New Orleans native Wilborn Nobles, 19, lost his mother when she drowned in the floodwaters of Hurricane Katrina. Ashinaga invited him to attend two international summer camps for orphans.

Wilborn Nobles, far left, who lost his mother to Hurricane Katrina, helps Ashinaga raise money in Times Square

“Because of Ashinaga, I met many kinds of people, and I shared with them many great experiences and memories,” he says. Nobles gives credit to Ashinaga for his emotional development, saying, “I was able to overcome my own grief and continue with my studies.”

Nobles is a freshman at Centenary College in Louisiana, where he is studying journalism. “I truly believe that Ashinaga cares about these children, and I also believe that the support from Ashinaga will allow these children and others to receive a greater future,” he says.

Twenty-one-year-old Hilary Strauch, a junior at Vassar, lost her father in the September 11 terrorist attacks on the World Trade Center. Like Nobles, Strauch attended two Ashinaga-sponsored summer camps in Japan, where she befriended other children in her situation.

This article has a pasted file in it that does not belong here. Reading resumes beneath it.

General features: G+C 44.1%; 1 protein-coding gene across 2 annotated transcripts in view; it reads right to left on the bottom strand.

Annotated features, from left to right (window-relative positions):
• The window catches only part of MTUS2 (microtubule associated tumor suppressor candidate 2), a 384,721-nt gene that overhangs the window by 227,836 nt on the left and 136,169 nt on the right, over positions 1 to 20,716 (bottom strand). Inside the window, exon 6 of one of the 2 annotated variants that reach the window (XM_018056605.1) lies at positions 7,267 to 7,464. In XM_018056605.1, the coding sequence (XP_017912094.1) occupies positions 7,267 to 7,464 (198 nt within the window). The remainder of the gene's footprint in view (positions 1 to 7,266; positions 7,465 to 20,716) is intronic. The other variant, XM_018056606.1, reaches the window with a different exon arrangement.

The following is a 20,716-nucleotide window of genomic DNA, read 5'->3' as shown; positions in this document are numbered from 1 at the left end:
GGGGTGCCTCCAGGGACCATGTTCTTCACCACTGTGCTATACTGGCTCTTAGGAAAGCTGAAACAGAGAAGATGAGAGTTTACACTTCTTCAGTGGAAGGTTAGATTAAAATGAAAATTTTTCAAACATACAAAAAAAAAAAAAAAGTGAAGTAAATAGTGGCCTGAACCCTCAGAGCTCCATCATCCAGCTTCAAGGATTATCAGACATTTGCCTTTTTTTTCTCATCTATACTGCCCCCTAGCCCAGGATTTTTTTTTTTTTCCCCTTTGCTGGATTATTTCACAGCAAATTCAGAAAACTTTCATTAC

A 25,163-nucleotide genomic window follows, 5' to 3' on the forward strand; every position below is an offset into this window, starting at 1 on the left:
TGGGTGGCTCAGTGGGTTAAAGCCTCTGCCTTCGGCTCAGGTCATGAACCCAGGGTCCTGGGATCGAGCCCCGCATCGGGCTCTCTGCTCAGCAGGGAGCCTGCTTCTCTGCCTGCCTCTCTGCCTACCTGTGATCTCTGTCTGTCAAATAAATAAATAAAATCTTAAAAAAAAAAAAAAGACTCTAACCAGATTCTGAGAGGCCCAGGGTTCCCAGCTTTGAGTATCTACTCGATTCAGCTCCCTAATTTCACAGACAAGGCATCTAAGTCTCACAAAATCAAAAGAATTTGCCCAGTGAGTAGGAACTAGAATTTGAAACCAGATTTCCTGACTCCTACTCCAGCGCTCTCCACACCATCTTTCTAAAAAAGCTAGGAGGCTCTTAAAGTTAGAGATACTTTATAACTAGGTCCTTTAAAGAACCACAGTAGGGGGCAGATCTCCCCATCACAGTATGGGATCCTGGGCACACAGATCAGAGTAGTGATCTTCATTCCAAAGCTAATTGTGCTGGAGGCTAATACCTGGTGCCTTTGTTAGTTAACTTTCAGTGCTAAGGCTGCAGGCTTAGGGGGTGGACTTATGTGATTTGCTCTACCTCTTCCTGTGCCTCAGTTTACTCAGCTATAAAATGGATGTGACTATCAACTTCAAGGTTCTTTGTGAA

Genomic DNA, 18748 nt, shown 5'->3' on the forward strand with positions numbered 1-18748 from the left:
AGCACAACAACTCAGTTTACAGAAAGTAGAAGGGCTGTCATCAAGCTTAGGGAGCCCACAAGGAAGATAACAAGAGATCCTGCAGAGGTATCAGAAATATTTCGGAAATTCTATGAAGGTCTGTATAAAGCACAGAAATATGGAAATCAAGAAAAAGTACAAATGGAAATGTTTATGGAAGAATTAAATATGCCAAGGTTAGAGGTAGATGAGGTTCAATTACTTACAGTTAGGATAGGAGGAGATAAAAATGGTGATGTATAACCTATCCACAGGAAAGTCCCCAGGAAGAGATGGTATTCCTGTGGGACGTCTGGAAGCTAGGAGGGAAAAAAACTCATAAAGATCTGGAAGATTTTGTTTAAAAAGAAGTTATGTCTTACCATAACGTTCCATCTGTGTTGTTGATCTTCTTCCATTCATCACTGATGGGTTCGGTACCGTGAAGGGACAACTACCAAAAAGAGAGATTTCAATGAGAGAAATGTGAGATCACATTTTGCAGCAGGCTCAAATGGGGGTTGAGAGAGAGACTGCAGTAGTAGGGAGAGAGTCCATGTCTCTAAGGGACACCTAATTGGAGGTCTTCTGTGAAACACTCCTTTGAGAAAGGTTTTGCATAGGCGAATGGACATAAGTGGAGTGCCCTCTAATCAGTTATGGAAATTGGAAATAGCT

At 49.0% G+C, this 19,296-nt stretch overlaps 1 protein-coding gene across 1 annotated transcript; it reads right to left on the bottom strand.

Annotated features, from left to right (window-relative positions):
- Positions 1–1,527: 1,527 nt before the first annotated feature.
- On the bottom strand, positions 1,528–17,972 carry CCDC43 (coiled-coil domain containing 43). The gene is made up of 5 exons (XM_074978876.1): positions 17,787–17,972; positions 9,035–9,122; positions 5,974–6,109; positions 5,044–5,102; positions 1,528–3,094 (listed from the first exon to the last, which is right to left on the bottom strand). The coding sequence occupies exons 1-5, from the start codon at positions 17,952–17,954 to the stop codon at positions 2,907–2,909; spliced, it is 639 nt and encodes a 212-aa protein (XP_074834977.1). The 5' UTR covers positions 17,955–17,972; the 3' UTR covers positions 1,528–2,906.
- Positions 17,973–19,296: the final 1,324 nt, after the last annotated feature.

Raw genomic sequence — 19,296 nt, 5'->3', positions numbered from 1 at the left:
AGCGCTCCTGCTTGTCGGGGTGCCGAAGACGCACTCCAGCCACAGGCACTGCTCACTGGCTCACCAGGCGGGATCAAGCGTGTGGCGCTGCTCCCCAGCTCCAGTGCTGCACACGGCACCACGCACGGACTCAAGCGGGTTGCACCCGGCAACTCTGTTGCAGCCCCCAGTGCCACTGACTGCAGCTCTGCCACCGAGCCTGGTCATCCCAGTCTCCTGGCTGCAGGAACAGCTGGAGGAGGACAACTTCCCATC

“Children who had experienced losses from all over the world came together for a few weeks in the summer, and we were all able to share our experiences – what was similar, what was different – in addition to having a fun, summer camp type of experience,” she says.

Hilary Strauch, 2nd from left, who lost her father on 9/11, in Times Square with Ashinaga

“I know they’re very brave to speak up about such a tragic event so soon,” Strauch says of the Tohoku orphans, “especially coming to another country and standing in the middle of Times Square.” Strauch and Nobles stood by their new Japanese friends on a hot day to collect money for Ashinaga’s newest Rainbow House, a testament to what Strauch took away from her summers in Japan: “There I learned that not only is grief universal, but so is healing.”





Ashinaga members and supporters in Times Square